21.6% (95% CI: 18.7–24.4) of adults did not meet the WHO PA recommendations of at least 600 MET-minutes per week. Almost half of participants (47.2%, 95% CI: 43.1–51.2) were inactive at work and around one third (32.4%, 95% CI: 28.2–36.5) were not active for transport purposes (e.g., walking or cycling). Less than 15% of participants were physically active in leisure time. 78.9% (95% CI: 76.4–81.4) of the population did not engage in any vigorous-intensity activity. The average amount of total PA time per day was 209.0 min (95% CI: 193.4–224.5), and the median PA time per day was 120 (IQR: 30–345) minutes. The mean PA in MET-minutes per week for the adult population of Armenia was 6932.5 (95% CI: 6381.6–7483.5) and the median was 3520 (IQR: 840–10846) MET-minutes per week. Mean sitting time per day was 228.6 minutes (95% CI: 213.8–243.4) and the median was 180 (IQR: 120–330) minutes. 13.2% (95% CI: 10.7–15.7) of the population spent more than 8 h per day sitting.

Socio-Demographic Factors

Gender

In general, men were more physically active (see Table 2). They did significantly more physical activity than women when calculated in MET-minutes per week (p = 0.02). 30.8% of men engaged in vigorous-intensity PA which was three times higher than women (p < 0.001). The only indicator for which women were more active than men was for transport-related PA (p = 0.03). Conversely, men overall spent more minutes sitting per day (p = 0.004). 15.6% of men spent more than 8 h per day sitting, compared to 10.6 % of women, p = 0.009.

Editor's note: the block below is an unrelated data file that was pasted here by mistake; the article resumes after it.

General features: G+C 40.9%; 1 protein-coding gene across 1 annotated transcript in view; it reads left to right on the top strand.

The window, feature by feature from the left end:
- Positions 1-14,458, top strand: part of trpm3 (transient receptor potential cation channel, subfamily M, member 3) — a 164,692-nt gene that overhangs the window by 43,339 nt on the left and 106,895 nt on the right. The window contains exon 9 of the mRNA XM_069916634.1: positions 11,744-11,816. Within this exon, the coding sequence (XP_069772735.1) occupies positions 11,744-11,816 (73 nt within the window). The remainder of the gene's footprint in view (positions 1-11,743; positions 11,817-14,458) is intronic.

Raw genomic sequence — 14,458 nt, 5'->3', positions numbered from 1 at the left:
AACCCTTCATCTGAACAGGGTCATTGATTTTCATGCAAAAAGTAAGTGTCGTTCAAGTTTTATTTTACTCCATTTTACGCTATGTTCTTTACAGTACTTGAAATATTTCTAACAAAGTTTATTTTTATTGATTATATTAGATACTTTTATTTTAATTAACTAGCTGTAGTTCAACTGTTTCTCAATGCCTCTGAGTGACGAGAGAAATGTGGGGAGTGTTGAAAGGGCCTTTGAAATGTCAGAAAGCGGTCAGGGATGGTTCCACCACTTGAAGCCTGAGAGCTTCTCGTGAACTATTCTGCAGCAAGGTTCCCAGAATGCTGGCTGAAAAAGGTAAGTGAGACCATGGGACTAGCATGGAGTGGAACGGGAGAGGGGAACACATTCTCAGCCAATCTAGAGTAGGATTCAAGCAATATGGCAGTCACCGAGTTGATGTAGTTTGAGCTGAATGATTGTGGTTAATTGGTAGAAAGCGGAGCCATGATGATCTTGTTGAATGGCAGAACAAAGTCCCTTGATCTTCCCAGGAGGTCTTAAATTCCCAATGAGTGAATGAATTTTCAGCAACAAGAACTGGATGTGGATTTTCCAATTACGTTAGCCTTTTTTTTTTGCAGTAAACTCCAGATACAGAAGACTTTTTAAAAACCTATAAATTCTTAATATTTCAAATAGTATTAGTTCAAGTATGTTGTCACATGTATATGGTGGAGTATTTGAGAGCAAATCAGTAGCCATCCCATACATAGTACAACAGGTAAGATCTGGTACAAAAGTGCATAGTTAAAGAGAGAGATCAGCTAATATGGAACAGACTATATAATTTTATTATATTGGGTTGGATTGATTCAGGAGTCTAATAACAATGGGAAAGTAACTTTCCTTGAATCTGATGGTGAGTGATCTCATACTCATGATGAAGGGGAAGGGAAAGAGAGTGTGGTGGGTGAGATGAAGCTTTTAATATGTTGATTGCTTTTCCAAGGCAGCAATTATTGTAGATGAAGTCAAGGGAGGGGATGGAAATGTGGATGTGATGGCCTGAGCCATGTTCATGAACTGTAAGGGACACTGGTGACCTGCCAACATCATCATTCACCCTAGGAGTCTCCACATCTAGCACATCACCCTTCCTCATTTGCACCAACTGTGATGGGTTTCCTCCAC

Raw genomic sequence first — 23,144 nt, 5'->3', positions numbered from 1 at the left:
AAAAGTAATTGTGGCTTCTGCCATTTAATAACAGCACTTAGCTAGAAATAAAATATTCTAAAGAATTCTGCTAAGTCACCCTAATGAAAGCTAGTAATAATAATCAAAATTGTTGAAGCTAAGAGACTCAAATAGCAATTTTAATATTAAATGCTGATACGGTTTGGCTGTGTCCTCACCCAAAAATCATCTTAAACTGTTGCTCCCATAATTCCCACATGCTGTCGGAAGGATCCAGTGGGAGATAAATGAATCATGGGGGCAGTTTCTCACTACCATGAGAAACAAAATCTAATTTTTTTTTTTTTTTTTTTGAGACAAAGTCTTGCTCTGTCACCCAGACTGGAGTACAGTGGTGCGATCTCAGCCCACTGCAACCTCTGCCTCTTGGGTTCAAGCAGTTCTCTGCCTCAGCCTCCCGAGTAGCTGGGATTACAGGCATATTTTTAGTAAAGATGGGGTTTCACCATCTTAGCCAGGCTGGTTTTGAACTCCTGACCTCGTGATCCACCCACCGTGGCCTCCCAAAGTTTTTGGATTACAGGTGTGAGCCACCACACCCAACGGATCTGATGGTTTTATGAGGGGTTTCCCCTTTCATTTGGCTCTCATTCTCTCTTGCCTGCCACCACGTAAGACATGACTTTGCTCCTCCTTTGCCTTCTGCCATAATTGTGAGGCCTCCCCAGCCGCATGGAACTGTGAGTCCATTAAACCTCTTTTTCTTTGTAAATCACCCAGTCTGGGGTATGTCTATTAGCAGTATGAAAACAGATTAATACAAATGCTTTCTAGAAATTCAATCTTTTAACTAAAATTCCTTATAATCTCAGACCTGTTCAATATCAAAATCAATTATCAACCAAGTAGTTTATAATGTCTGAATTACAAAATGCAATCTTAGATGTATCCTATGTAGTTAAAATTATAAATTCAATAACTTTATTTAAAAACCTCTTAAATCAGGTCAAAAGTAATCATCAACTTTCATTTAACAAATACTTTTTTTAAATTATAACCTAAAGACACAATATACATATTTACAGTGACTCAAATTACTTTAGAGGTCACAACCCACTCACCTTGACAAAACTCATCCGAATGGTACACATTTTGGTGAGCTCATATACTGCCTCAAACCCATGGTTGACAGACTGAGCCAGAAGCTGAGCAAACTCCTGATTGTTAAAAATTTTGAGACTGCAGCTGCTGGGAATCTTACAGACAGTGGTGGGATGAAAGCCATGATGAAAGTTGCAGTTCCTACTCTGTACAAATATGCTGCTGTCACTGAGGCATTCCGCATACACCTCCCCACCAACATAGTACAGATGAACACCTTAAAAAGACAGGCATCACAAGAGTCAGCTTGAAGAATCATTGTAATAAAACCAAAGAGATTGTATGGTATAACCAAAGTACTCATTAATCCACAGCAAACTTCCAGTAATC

TABLE 2
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Table 2. Indicators of physical activity and sedentary behavior for gender.

Age

The analysis showed that there are statistically significant differences between age groups for all indicators of physical activity and sedentary behavior except proportion of people sitting more than 8 h per day (see Table 3).

TABLE 3
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Table 3. Indicators of physical activity and sedentary behavior for age.

Young people aged 18–29 years had low levels of PA. While only 18.9% did not meet WHO recommendations, in terms of total amount of PA and SB they were closer to the oldest age group than to the 30–44 year old group.

The most active age group were people between 30 and 44 years old. They were significantly more engaged in work-related and vigorous-intensity PA, achieved more PA per day (249.3 min), per week (8532 MET-min), and spent less time sitting per day (209.6 min).

People aged 60–69 years were the least active age group. 57.1% did no work-related PA and only 7.9% were active for recreation or leisure. The average amount of time spent sitting per day was 257.2 min and average amount of PA was 174.6 min per day. 26.4% did not meet WHO recommendations on PA.

Residence

There are statistically significant differences between rural, urban, and Yerevan residents for all indicators of PA except time spent on sedentary activities per day (see Table 4). Yerevan residents showed the lowest levels of PA between the three population groups: 56.7% did not do any work-related PA, 19.4% spent more than 8 h per day sitting, 28% did not meet WHO recommendations. People from rural areas were the most active. Only 14.8% of them did not meet WHO recommendations, less than 8% spent more than 8 h per day sitting, and the average amount of total PA was 260.9 min per day. However, they mostly did work- and transport-related physical activity; only 8.9% did PA for recreation or leisure which was half of the level of Yerevan residents (18.1%).

TABLE 4
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Table 4. Indicators of physical activity and sedentary behavior for residence.

Education